The film was celebrated by critics, including Time's Richard Corliss, whose euphoric review said that Spielberg's film "has energized each frame with allusive legerdemain and intelligent density of images and emotions. He has met the demands of the epic form with a mature spirit and wizardly technique. Spielberg has dreamed of flying before, and this time he earns his wings."

The Color Purple

Steven Spielberg is no stranger to a large, sprawling film: Many of his go well over the 150-minute mark. "The Color Purple" joins the tradition of longer Spielberg films, and is certainly epic in scale, as it covers over 40 years in the life of Celie (Whoopi Goldberg). A Black woman living in the early 1900s, she spends "The Color Purple" searching for companionship and her own identity after struggling through terrible abuse for decades. The film marks a considerable departure for Spielberg, who had been on a streak of blockbusters, making "Raiders of the Lost Ark," "E.T.: The Extra-Terrestrial," and "Indiana Jones and the Temple of Doom," before pivoting to a period drama. It shouldn't be any surprise, however, that "The Color Purple" is equally impressive, proving once again that there isn't a genre Spielberg can't handle.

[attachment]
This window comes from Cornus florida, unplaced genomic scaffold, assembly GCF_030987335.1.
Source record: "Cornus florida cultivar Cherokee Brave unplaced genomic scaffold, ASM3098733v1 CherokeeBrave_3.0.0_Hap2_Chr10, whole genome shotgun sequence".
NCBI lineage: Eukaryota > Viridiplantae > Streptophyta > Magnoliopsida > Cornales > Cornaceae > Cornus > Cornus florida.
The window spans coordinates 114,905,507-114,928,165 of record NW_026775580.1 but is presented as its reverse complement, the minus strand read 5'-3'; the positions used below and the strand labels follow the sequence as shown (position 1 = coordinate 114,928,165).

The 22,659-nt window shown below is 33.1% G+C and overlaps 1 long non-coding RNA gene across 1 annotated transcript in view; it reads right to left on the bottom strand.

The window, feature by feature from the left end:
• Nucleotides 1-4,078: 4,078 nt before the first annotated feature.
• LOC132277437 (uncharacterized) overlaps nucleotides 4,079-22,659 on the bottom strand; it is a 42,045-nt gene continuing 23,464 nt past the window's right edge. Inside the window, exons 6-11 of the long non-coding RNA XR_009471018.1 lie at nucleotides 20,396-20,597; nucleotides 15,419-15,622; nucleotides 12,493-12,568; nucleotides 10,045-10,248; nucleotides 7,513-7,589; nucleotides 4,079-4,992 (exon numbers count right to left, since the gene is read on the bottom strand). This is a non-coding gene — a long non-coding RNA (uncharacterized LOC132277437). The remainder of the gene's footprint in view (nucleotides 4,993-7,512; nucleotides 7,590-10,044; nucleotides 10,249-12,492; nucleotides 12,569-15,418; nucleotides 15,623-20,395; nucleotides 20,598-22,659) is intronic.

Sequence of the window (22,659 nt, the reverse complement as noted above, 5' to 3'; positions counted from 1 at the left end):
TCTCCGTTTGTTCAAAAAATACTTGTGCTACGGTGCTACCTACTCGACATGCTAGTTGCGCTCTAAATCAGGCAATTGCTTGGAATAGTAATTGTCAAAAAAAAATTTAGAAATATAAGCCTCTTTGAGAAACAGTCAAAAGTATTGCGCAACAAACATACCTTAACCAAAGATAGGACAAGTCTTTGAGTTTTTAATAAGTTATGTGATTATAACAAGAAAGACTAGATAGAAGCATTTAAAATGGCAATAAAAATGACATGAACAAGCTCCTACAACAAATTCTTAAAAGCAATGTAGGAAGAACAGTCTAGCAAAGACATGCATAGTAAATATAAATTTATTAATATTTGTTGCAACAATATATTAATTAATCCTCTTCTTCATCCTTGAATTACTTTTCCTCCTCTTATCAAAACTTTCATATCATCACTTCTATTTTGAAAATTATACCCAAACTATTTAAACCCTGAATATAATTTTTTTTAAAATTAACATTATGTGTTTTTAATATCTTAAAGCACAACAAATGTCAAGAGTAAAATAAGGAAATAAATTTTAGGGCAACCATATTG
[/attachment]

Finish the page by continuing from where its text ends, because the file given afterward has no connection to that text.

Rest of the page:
The film was a big success, piling up an impressive 11 Oscar nominations, including best picture, best actress for Whoopi Goldberg, and supporting nods for both Margaret Avery and Oprah Winfrey. Amazingly, the film was completely shut out, losing every single one of its 11 nominations. Still, the film has many fans, including film critic Roger Ebert, who in his four-star review called "The Color Purple" a "great, warm, hard, unforgiving, triumphant movie, and there is not a scene that does not shine with the love of the people who made it."